Ei Mei Kan - February - 2018
A Thirty Year String of Pearls
by Tim Sullivan
One of Chris Mooney Sensei's favourite quotes, as anyone who has trained at Ei Mei Kan or Gen Sen Jyuku can attest, is from the composer Gustav Mahler:
``Tradition is not the worship of ashes, but rather the passing on of the flame.''
(Appropriately, Mahler may himself have been passing on the flame of this quotation from earlier scholars!) Whatever its origin, this saying captures an essential truth of life: everything changes, we are caught in a stream of life and not standing in a lake; nothing can be preserved in stasis for time immemorial.
This quotation is also a particularly appropriate sentiment this year as Gen Sen Jyuku celebrates thirty years of Aikikai Aikido at the University of Warwick. Even more so than a traditional ``permanent'' dojo, a university club is forever in flux: very rarely will members remain longer than three or four years. It is a remarkable achievement that Warwick Aikido has maintained a thread of common identity for so long --- or, perhaps, as the traditional symbol of a thirtieth anniversary, one should instead call it a string of pearls?
Of course, a big factor in this continuity is the steady presence of the teachers, from Grubb Sensei through Cope Sensei to Mooney Sensei. However, the passing on of the flame by thirty years of ordinary members, executive committees, and presidents, is equally praiseworthy, if not more so. As the saying goes, a leader with no followers is just someone taking a walk.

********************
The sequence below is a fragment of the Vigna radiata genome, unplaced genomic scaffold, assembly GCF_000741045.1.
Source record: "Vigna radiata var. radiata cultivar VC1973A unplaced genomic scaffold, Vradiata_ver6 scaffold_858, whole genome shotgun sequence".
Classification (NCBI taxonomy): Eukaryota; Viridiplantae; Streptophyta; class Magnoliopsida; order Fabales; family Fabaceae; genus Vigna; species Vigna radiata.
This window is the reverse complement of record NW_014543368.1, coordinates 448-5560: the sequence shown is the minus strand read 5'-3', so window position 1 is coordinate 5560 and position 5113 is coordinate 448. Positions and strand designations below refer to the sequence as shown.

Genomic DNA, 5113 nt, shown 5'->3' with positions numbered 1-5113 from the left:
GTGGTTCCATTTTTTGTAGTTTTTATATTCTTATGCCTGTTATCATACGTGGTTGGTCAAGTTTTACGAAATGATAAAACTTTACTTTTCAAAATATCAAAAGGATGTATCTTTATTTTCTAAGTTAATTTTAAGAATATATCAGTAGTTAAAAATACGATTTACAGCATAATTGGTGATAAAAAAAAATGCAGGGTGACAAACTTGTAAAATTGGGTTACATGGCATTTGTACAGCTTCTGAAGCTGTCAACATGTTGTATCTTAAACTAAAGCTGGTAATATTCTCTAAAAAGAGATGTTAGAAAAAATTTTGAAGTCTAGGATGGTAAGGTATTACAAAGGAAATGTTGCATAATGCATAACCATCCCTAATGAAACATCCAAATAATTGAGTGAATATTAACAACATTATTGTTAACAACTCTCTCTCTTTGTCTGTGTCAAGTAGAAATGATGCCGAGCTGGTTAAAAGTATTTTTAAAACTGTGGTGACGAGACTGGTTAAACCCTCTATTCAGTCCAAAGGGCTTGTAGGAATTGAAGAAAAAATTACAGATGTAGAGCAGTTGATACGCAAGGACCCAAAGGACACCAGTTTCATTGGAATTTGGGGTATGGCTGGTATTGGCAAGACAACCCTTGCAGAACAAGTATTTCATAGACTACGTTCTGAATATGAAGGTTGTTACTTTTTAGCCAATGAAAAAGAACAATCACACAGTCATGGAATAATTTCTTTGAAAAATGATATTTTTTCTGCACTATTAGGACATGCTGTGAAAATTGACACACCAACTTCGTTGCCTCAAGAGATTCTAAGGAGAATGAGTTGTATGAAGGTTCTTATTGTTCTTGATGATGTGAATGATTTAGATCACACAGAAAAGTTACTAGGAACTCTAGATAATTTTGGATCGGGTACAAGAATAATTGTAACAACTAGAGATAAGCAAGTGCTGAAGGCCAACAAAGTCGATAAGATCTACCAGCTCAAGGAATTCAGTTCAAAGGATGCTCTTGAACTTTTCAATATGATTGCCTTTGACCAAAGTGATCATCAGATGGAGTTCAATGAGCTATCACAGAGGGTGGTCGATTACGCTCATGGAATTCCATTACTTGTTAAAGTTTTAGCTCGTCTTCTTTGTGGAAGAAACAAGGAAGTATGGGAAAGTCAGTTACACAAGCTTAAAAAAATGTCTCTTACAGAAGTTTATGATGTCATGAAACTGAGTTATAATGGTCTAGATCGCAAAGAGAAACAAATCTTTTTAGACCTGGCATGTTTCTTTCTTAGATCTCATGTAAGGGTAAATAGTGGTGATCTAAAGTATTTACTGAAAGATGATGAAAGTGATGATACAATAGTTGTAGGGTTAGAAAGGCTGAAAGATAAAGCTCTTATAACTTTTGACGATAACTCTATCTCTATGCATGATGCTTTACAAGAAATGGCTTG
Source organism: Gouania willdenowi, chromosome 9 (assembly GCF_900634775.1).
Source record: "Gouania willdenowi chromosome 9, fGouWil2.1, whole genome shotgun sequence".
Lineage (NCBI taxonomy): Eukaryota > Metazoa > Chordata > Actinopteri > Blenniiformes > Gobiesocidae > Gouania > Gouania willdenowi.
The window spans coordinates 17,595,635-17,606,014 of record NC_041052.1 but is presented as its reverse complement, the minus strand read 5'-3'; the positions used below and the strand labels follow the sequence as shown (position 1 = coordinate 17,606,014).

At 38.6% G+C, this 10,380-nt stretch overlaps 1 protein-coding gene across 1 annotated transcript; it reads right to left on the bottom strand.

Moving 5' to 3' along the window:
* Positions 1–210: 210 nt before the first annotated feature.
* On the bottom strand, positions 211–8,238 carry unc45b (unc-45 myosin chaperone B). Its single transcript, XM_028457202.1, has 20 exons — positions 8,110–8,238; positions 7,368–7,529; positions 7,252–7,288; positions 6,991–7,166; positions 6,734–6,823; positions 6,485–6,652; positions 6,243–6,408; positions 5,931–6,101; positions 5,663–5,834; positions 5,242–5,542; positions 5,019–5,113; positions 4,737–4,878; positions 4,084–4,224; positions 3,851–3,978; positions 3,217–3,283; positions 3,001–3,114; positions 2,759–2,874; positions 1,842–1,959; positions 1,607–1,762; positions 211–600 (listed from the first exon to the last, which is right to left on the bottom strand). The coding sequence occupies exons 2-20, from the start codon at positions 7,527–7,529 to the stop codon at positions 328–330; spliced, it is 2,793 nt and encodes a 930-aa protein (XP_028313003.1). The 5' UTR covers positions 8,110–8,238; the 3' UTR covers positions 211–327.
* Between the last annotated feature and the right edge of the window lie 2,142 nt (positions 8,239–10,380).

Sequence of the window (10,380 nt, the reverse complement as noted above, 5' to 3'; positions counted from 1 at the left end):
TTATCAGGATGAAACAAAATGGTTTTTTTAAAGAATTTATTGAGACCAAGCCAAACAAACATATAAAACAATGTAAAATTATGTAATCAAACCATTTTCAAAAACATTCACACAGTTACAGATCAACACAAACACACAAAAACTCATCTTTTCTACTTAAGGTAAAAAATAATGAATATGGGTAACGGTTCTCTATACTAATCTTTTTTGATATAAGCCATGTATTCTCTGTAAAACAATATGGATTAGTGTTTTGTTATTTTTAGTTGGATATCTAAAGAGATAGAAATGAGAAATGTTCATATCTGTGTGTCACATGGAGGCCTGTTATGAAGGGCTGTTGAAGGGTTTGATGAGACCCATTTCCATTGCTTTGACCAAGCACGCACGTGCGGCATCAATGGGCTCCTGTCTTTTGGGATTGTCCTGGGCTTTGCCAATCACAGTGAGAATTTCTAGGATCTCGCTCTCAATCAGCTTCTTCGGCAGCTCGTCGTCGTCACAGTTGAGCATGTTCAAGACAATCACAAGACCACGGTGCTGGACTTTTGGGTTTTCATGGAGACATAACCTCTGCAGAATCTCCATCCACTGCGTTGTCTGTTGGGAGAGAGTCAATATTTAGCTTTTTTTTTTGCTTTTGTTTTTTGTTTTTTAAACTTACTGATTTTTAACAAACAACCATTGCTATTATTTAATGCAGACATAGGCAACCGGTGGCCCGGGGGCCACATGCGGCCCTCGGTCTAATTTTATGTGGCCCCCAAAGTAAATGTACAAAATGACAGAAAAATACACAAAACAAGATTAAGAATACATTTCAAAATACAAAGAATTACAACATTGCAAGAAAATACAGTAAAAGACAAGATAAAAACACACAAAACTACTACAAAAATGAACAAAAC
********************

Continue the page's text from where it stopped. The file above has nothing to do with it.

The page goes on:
My own relationship with Aikido at Warwick started in 2000. I was an unlikely student of the martial arts, never especially sporty at school, but something about Aikido caught me and never let me go. I have two main memories of those early days: being entranced at Fresher's Fair by a video of Chiba Sensei demonstrating suwariwaza; and the energy and intensity of David Cope Sensei's classes. I am happily indebted to him for guiding my first steps in this Art. Of course, I probably would not have stayed if there had not been a camaraderie among the students as well, so, once again, the members deserve their vote of thanks.
The greatest influence on my Aikido has of course been Chris Mooney Sensei. If Cope Sensei introduced me to the land of Aikido, it has been thanks to Mooney Sensei that I have taken the long walk through it --- sometimes under his compassionate but also uncompromising (in the best sense of the word) guidance --- and sometimes alone, guided only by my own sense of direction, which his tutelage honed. This is a deep relationship, lasting half my lifetime, for which I am deeply thankful. On the technical and personal level he embodies a freshness that is truly out of the ordinary in a cynical, know-it-all world, an example that I continue to try --- and fail! --- to learn from.
Aikido has brought me into contact with more rewarding people and experiences than I could ever have imagined. It has carried me around the world. It has grounded me in times of crisis. That wasn't the plan, and I don't study Aikido for that kind of instrumental reason. In fact, the mindset of ``no gaining idea'' is one of the most powerful aspects of Aikido --- a necessary medicine for our hectic times. I am grateful, though, for having had the opportunity to be a part of this river of experience, to study something that has been passed on for generations and will be passed on further. I have been privileged to have a close relationship with Warwick Aikido, training there for ten out of the last eighteen years, and it has been a particular pleasure to see so many students find something personally important to them in the Art.
Congratulations to Gen Sen Jyuku and all its members, past and present, on this auspicious occasion. Enjoy the celebrations, and the experiences yet to come. And keep passing on the flame!
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